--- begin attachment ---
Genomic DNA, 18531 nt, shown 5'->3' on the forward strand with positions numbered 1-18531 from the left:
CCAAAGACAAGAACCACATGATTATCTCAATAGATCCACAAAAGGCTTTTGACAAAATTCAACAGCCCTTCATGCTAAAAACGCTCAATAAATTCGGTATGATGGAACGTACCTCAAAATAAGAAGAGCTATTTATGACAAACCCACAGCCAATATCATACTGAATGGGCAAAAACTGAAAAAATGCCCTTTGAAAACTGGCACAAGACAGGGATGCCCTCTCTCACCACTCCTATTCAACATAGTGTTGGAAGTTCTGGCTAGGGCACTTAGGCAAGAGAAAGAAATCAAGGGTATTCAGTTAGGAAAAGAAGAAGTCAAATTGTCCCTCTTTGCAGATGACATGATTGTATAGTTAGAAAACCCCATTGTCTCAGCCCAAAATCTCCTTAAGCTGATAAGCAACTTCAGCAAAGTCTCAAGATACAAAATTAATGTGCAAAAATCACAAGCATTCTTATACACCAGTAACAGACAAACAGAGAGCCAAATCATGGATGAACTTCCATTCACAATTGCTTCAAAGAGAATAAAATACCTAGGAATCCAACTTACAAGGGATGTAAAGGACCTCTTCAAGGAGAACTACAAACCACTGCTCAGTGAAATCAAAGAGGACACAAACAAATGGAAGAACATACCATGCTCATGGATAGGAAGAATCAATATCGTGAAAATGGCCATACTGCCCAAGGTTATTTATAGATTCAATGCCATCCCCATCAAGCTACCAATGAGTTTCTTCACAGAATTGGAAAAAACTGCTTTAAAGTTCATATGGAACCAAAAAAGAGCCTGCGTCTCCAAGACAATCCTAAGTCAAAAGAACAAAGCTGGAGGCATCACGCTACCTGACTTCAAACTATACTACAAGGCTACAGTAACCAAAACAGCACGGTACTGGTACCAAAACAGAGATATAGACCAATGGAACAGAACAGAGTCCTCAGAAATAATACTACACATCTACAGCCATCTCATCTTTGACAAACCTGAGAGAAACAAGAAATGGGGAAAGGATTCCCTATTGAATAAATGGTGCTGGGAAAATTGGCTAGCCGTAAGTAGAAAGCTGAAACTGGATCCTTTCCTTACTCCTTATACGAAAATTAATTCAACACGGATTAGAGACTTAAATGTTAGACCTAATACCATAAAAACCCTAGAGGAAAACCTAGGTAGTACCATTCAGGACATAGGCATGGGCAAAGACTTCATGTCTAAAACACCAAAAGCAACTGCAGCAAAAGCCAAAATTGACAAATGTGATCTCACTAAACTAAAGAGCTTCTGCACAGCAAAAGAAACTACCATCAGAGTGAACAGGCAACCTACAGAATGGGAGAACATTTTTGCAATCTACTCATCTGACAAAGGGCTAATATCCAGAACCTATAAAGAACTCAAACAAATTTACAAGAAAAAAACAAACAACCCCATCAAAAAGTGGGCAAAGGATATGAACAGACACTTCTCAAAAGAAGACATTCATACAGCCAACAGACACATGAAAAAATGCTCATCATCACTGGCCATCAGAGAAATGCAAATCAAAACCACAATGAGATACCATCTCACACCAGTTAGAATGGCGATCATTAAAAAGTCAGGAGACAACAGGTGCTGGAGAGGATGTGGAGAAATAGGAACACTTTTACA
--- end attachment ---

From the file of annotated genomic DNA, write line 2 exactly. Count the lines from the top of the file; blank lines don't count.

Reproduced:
CCAAAGACAAGAACCACATGATTATCTCAATAGATCCACAAAAGGCTTTTGACAAAATTCAACAGCCCTTCATGCTAAAAACGCTCAATAAATTCGGTATGATGGAACGTACCTCAAAATAAGAAGAGCTATTTATGACAAACCCACAGCCAATATCATACTGAATGGGCAAAAACTGAAAAAATGCCCTTTGAAAACTGGCACAAGACAGGGATGCCCTCTCTCACCACTCCTATTCAACATAGTGTTGGAAGTTCTGGCTAGGGCACTTAGGCAAGAGAAAGAAATCAAGGGTATTCAGTTAGGAAAAGAAGAAGTCAAATTGTCCCTCTTTGCAGATGACATGATTGTATAGTTAGAAAACCCCATTGTCTCAGCCCAAAATCTCCTTAAGCTGATAAGCAACTTCAGCAAAGTCTCAAGATACAAAATTAATGTGCAAAAATCACAAGCATTCTTATACACCAGTAACAGACAAACAGAGAGCCAAATCATGGATGAACTTCCATTCACAATTGCTTCAAAGAGAATAAAATACCTAGGAATCCAACTTACAAGGGATGTAAAGGACCTCTTCAAGGAGAACTACAAACCACTGCTCAGTGAAATCAAAGAGGACACAAACAAATGGAAGAACATACCATGCTCATGGATAGGAAGAATCAATATCGTGAAAATGGCCATACTGCCCAAGGTTATTTATAGATTCAATGCCATCCCCATCAAGCTACCAATGAGTTTCTTCACAGAATTGGAAAAAACTGCTTTAAAGTTCATATGGAACCAAAAAAGAGCCTGCGTCTCCAAGACAATCCTAAGTCAAAAGAACAAAGCTGGAGGCATCACGCTACCTGACTTCAAACTATACTACAAGGCTACAGTAACCAAAACAGCACGGTACTGGTACCAAAACAGAGATATAGACCAATGGAACAGAACAGAGTCCTCAGAAATAATACTACACATCTACAGCCATCTCATCTTTGACAAACCTGAGAGAAACAAGAAATGGGGAAAGGATTCCCTATTGAATAAATGGTGCTGGGAAAATTGGCTAGCCGTAAGTAGAAAGCTGAAACTGGATCCTTTCCTTACTCCTTATACGAAAATTAATTCAACACGGATTAGAGACTTAAATGTTAGACCTAATACCATAAAAACCCTAGAGGAAAACCTAGGTAGTACCATTCAGGACATAGGCATGGGCAAAGACTTCATGTCTAAAACACCAAAAGCAACTGCAGCAAAAGCCAAAATTGACAAATGTGATCTCACTAAACTAAAGAGCTTCTGCACAGCAAAAGAAACTACCATCAGAGTGAACAGGCAACCTACAGAATGGGAGAACATTTTTGCAATCTACTCATCTGACAAAGGGCTAATATCCAGAACCTATAAAGAACTCAAACAAATTTACAAGAAAAAAACAAACAACCCCATCAAAAAGTGGGCAAAGGATATGAACAGACACTTCTCAAAAGAAGACATTCATACAGCCAACAGACACATGAAAAAATGCTCATCATCACTGGCCATCAGAGAAATGCAAATCAAAACCACAATGAGATACCATCTCACACCAGTTAGAATGGCGATCATTAAAAAGTCAGGAGACAACAGGTGCTGGAGAGGATGTGGAGAAATAGGAACACTTTTACA